Mother’s bid to keep child in SA fails
Cape Town - “With heavy heart and fond memories”, the mother who fled Belgium with her two-year-old daughter nearly three years ago, will have to return to that country on Saturday – after the Constitutional Court on Friday dismissed her bid to keep the child in SA.
The woman, who cannot be named to protect the identity of her child, could not be reached for comment yesterday. But she said on her Facebook page that she and her daughter faced an uncertain future.
But she added that she was confident the truth “will eventually be heard”, and that things would improve.
“I also hope that our situation and the way it is still to be resolved will be a light shining for families who agonise with situations like this, and hope decisions made for us will help them overcome,” she said.
The mother claims she fled Belgium in November 2009 because she believed it was not in her daughter’s best interests to have contact with the father, a Belgian citizen, who was “neglectful” and “intimidating”.
Her flight prompted a massive hunt for the child, involving international police, private investigators, and Belgian and SA authorities.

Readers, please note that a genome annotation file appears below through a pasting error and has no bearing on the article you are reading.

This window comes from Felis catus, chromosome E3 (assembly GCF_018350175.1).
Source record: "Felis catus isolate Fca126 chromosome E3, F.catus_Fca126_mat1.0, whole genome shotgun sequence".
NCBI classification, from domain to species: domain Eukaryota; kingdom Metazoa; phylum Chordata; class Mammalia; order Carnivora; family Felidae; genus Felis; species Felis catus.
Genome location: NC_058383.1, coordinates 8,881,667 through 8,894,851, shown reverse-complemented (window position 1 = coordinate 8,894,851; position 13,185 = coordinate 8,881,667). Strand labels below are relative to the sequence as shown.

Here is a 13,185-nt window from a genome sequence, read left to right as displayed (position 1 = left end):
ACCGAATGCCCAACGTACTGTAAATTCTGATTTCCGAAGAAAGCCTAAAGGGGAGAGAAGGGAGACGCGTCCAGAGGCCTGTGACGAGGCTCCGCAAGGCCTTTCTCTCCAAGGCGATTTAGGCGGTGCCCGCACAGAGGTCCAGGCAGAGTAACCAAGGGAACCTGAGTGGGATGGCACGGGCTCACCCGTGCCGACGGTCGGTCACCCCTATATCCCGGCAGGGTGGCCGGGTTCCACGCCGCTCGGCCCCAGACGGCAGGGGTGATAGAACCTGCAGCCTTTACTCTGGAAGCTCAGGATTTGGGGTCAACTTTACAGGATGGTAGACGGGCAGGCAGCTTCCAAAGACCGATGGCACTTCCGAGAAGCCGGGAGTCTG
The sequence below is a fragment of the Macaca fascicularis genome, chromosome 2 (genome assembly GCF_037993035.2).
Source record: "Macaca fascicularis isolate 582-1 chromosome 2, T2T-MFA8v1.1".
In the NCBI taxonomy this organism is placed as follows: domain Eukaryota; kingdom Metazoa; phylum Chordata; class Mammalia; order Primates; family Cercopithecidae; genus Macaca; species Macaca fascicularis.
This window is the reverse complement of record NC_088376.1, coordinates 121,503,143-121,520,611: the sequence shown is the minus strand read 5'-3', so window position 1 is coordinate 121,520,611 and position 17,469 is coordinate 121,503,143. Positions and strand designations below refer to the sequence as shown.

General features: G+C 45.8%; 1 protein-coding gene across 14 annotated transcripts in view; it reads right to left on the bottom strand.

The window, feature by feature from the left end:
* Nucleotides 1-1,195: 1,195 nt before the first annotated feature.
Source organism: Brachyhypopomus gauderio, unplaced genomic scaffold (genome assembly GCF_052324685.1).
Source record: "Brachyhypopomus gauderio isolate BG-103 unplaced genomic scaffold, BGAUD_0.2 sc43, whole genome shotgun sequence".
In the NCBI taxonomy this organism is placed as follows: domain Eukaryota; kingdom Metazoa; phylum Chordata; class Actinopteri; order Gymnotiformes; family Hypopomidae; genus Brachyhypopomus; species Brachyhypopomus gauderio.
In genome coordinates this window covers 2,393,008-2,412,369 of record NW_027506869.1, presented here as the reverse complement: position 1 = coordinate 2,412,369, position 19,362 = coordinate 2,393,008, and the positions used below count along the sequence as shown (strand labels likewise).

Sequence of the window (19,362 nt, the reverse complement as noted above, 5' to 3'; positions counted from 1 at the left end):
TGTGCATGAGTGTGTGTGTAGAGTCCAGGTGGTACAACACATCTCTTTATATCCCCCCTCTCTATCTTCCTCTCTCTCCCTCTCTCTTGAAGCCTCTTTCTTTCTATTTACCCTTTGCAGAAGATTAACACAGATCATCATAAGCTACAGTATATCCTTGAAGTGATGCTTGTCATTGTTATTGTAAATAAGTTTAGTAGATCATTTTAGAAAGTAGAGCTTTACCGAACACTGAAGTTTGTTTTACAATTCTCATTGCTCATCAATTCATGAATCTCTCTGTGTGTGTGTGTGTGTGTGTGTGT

Eventually, two years later, the pair were traced to a Garden Route town, by which time the child was five years old.
By her fifth birthday, the child’s mother was embroiled in a battle in the Western Cape High Court after the child’s father and the Ad Hoc Central Authority for SA lodged an application arguing that, in terms of the Hague Convention, the removal of the child was unlawful.
And last month Judge Siraj Desai agreed.
His decision meant that the child should return to the country of her birth so that authorities there could properly determine her future custody.
But, determined to stay in SA, the mother took the case to the Supreme Court of Appeal on an urgent basis and, on October 3, that court ruled against her.
In a last bid to prevent having to return the child to Belgium, she filed an application in the Constitutional Court on Wednesday, in which she asked that the execution of the order be stayed pending an application for leave to appeal the decision.
“At the time, rightly or wrongly, I felt I had no choice but to flee to South Africa to the safety of my parents’ home, and perhaps to a legal system that would regard the best interests of my child as paramount,” she said in an affidavit before the Constitutional Court.
However, the court yesterday dismissed the application, finding that there was no prospect of success.
A legal representative for the mother told Weekend Argus yesterday that both mother and child were to return to Belgium today.
However, measures had been put in place to ensure they were provided with a flat to live in in that country. She would also receive maintenance while in Belgium.
In addition, the mother would be allowed to apply to a Belgiam court to relocate to SA. Authorities have also undertaken not to arrest her when she arrives there; she was convicted, in her absence, of abduction.